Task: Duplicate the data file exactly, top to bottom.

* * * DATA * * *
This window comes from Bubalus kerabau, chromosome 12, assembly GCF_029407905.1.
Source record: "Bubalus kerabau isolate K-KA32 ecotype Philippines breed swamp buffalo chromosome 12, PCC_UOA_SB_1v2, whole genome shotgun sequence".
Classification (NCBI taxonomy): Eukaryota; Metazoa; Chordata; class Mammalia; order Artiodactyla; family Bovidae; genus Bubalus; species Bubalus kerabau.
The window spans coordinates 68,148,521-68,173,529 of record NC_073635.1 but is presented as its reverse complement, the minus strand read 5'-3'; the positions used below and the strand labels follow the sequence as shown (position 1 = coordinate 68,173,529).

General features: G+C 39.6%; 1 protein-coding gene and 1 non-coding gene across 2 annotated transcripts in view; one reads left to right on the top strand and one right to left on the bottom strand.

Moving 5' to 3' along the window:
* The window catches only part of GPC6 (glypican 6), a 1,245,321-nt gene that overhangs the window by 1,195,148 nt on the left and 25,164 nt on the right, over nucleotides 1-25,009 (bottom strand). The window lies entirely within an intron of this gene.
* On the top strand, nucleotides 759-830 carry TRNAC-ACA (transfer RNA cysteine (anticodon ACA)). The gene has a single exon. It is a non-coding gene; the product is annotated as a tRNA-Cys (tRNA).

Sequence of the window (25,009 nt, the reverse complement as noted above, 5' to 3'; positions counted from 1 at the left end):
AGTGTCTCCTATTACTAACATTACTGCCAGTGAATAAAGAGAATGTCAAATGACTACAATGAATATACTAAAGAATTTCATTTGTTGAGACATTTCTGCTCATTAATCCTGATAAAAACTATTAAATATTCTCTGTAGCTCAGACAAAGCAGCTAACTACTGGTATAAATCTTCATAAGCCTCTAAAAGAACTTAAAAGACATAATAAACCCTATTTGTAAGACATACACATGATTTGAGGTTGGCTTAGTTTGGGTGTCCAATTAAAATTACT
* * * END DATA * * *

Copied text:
This window comes from Bubalus kerabau, chromosome 12, assembly GCF_029407905.1.
Source record: "Bubalus kerabau isolate K-KA32 ecotype Philippines breed swamp buffalo chromosome 12, PCC_UOA_SB_1v2, whole genome shotgun sequence".
Classification (NCBI taxonomy): Eukaryota; Metazoa; Chordata; class Mammalia; order Artiodactyla; family Bovidae; genus Bubalus; species Bubalus kerabau.
The window spans coordinates 68,148,521-68,173,529 of record NC_073635.1 but is presented as its reverse complement, the minus strand read 5'-3'; the positions used below and the strand labels follow the sequence as shown (position 1 = coordinate 68,173,529).

General features: G+C 39.6%; 1 protein-coding gene and 1 non-coding gene across 2 annotated transcripts in view; one reads left to right on the top strand and one right to left on the bottom strand.

Moving 5' to 3' along the window:
* The window catches only part of GPC6 (glypican 6), a 1,245,321-nt gene that overhangs the window by 1,195,148 nt on the left and 25,164 nt on the right, over nucleotides 1-25,009 (bottom strand). The window lies entirely within an intron of this gene.
* On the top strand, nucleotides 759-830 carry TRNAC-ACA (transfer RNA cysteine (anticodon ACA)). The gene has a single exon. It is a non-coding gene; the product is annotated as a tRNA-Cys (tRNA).

Sequence of the window (25,009 nt, the reverse complement as noted above, 5' to 3'; positions counted from 1 at the left end):
AGTGTCTCCTATTACTAACATTACTGCCAGTGAATAAAGAGAATGTCAAATGACTACAATGAATATACTAAAGAATTTCATTTGTTGAGACATTTCTGCTCATTAATCCTGATAAAAACTATTAAATATTCTCTGTAGCTCAGACAAAGCAGCTAACTACTGGTATAAATCTTCATAAGCCTCTAAAAGAACTTAAAAGACATAATAAACCCTATTTGTAAGACATACACATGATTTGAGGTTGGCTTAGTTTGGGTGTCCAATTAAAATTACT